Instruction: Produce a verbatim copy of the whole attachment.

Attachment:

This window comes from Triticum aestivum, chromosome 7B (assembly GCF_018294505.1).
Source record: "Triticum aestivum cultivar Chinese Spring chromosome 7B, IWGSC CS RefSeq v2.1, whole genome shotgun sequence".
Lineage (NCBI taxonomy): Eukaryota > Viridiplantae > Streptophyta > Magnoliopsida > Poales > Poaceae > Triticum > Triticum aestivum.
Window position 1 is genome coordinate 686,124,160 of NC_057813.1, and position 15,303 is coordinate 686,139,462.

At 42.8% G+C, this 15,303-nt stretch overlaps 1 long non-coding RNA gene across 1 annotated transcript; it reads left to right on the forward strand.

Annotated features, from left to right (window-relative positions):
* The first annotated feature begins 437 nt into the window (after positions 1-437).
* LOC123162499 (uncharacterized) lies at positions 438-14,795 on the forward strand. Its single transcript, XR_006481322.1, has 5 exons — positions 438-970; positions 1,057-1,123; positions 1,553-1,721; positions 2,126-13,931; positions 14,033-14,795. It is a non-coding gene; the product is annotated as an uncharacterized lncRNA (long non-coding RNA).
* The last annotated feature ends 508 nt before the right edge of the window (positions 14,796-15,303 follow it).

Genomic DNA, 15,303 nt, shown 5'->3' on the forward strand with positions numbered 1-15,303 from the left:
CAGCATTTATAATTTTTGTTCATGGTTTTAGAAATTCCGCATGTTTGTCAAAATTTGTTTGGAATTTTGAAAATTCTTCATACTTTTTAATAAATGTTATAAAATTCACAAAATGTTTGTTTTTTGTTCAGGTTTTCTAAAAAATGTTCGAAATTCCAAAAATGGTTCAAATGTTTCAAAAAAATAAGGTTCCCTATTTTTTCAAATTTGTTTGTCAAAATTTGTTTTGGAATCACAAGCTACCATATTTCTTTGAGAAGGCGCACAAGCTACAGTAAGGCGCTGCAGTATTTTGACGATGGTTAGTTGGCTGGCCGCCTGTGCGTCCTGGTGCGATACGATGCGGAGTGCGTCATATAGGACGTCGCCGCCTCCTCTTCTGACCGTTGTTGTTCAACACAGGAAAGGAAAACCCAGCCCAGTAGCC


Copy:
This window comes from Triticum aestivum, chromosome 7B (assembly GCF_018294505.1).
Source record: "Triticum aestivum cultivar Chinese Spring chromosome 7B, IWGSC CS RefSeq v2.1, whole genome shotgun sequence".
Lineage (NCBI taxonomy): Eukaryota > Viridiplantae > Streptophyta > Magnoliopsida > Poales > Poaceae > Triticum > Triticum aestivum.
Window position 1 is genome coordinate 686,124,160 of NC_057813.1, and position 15,303 is coordinate 686,139,462.

At 42.8% G+C, this 15,303-nt stretch overlaps 1 long non-coding RNA gene across 1 annotated transcript; it reads left to right on the forward strand.

Annotated features, from left to right (window-relative positions):
* The first annotated feature begins 437 nt into the window (after positions 1-437).
* LOC123162499 (uncharacterized) lies at positions 438-14,795 on the forward strand. Its single transcript, XR_006481322.1, has 5 exons — positions 438-970; positions 1,057-1,123; positions 1,553-1,721; positions 2,126-13,931; positions 14,033-14,795. It is a non-coding gene; the product is annotated as an uncharacterized lncRNA (long non-coding RNA).
* The last annotated feature ends 508 nt before the right edge of the window (positions 14,796-15,303 follow it).

Genomic DNA, 15,303 nt, shown 5'->3' on the forward strand with positions numbered 1-15,303 from the left:
CAGCATTTATAATTTTTGTTCATGGTTTTAGAAATTCCGCATGTTTGTCAAAATTTGTTTGGAATTTTGAAAATTCTTCATACTTTTTAATAAATGTTATAAAATTCACAAAATGTTTGTTTTTTGTTCAGGTTTTCTAAAAAATGTTCGAAATTCCAAAAATGGTTCAAATGTTTCAAAAAAATAAGGTTCCCTATTTTTTCAAATTTGTTTGTCAAAATTTGTTTTGGAATCACAAGCTACCATATTTCTTTGAGAAGGCGCACAAGCTACAGTAAGGCGCTGCAGTATTTTGACGATGGTTAGTTGGCTGGCCGCCTGTGCGTCCTGGTGCGATACGATGCGGAGTGCGTCATATAGGACGTCGCCGCCTCCTCTTCTGACCGTTGTTGTTCAACACAGGAAAGGAAAACCCAGCCCAGTAGCC